julia> methods(viewfields) # 10 methods for generic function "viewfields":  viewfields(object::PhysicalUnitsType) in Mera at /Users/mabe/Documents/Projects/dev/Mera/src/functions/viewfields.jl:181  viewfields(object::Mera.FilesContentType) in Mera at /Users/mabe/Documents/Projects/dev/Mera/src/functions/viewfields.jl:166  viewfields(object::DescriptorType) in Mera at /Users/mabe/Documents/Projects/dev/Mera/src/functions/viewfields.jl:150  viewfields(object::FileNamesType) in Mera at /Users/mabe/Documents/Projects/dev/Mera/src/functions/viewfields.jl:134  viewfields(object::CompilationInfoType) in Mera at /Users/mabe/Documents/Projects/dev/Mera/src/functions/viewfields.jl:116  viewfields(object::GridInfoType) in Mera at /Users/mabe/Documents/Projects/dev/Mera/src/functions/viewfields.jl:90  viewfields(object::PartInfoType) in Mera at /Users/mabe/Documents/Projects/dev/Mera/src/functions/viewfields.jl:73  viewfields(object::ScalesType) in Mera at /Users/mabe/Documents/Projects/dev/Mera/src/functions/viewfields.jl:57  viewfields(object::InfoType) in Mera at /Users/mabe/Documents/Projects/dev/Mera/src/functions/viewfields.jl:12  viewfields(object::DataSetType) in Mera at /Users/mabe/Documents/Projects/dev/Mera/src/functions/viewfields.jl:197
- To use the Jupyter interactive environment, please install IJulia (see IJulia) and/or the standalone "JupyterLab Desktop" app: https://github.com/jupyterlab/jupyterlab-desktop
- The tutorials in the documentation can be downloaded from GitHub as Jupyter notebooks
- To get a first impression, look at the Hands-On Session RUM2023` with downloadable simulation examples: https://github.com/ManuelBehrendt/RUM2023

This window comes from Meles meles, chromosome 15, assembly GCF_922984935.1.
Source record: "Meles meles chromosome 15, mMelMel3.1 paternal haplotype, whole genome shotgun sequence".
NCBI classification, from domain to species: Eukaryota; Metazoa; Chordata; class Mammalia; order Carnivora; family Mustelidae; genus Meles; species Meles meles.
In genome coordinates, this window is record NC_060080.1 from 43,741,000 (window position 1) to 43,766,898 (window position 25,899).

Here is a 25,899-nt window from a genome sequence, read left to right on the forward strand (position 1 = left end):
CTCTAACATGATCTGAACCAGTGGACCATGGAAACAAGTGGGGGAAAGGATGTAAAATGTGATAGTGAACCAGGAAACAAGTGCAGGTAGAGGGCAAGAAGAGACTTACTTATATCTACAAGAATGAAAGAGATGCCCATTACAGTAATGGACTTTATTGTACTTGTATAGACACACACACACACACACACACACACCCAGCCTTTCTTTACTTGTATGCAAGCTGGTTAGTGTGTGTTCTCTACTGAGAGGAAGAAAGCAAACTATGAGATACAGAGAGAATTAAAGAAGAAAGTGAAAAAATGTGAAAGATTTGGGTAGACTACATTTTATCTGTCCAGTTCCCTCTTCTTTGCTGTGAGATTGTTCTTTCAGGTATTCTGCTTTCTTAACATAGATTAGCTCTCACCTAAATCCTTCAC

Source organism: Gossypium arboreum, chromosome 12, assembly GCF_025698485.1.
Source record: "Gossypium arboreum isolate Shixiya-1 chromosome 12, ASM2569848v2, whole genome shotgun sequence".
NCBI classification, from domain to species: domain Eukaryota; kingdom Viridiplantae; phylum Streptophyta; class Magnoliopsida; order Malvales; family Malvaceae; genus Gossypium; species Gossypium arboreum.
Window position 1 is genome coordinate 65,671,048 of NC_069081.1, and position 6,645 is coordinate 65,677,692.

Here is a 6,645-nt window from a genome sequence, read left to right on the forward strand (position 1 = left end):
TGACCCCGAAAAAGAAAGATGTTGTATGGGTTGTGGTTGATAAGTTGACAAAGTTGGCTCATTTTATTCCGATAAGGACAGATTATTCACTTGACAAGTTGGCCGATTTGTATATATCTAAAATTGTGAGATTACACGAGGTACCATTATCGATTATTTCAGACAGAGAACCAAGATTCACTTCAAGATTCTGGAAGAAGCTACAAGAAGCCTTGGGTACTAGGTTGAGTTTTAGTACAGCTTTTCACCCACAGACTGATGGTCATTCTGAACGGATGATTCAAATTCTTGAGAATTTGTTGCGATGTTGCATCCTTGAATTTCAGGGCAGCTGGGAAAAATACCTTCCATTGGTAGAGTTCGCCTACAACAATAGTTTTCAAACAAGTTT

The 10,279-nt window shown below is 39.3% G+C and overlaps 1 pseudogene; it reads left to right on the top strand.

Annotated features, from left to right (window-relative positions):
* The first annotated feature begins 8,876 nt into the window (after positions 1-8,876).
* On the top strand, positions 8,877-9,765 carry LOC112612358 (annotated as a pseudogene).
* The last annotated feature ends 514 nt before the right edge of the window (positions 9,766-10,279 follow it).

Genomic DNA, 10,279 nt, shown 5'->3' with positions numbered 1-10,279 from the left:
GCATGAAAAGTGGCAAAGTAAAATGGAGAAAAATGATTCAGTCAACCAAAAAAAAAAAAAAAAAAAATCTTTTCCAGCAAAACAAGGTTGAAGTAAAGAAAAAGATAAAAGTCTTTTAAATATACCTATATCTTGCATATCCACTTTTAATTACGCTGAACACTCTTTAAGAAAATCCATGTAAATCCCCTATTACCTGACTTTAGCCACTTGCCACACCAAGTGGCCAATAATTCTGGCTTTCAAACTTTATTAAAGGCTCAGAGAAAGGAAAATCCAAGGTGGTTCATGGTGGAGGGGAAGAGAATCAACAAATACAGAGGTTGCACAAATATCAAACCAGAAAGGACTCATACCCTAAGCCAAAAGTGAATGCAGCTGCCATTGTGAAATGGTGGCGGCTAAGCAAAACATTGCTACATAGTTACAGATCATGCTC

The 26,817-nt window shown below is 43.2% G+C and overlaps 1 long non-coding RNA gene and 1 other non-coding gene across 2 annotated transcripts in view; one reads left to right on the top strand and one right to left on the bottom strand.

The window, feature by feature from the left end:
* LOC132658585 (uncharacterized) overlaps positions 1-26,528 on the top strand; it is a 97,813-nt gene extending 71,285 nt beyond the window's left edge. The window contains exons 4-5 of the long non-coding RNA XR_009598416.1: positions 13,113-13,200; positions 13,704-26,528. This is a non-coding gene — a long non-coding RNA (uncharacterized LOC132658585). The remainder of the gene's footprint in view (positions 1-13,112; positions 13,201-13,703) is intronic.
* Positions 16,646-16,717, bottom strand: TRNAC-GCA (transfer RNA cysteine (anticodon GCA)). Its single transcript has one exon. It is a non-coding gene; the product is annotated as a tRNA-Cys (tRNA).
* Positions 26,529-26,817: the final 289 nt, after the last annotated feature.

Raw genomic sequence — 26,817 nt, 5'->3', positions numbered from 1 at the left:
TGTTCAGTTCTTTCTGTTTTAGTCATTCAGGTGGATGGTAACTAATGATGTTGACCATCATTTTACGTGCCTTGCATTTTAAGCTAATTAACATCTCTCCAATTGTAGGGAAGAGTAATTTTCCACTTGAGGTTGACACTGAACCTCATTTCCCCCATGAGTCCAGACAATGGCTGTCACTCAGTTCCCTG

- Mera is tested against the RAMSES versions: =< stable-17.09, stable-18-09, stable-19-10
- The variables from the descriptor-files are currently only read and can be used in a future Mera version
- For simulations with a uniform grid, the column :level is not created to reduce memory usage
In scientific computing, we are dealing with a steadily increasing amount of data. Highest performance is required, and therefore, most science-related libraries are written in low-level languages like C or Fortran with relatively long development times. The reduced data is often processed in a high-level language like Python. Julia is a relatively new and modern language, and it combines high-level programming with high-performance numerical computing. The syntax is simple and great for math. The just-in-time compilation allows for interactive coding and to achieve an optimized machine code on the fly. Both enhance prototyping and code readability. Therefore, complex projects can be realized in relatively short development times. Further features: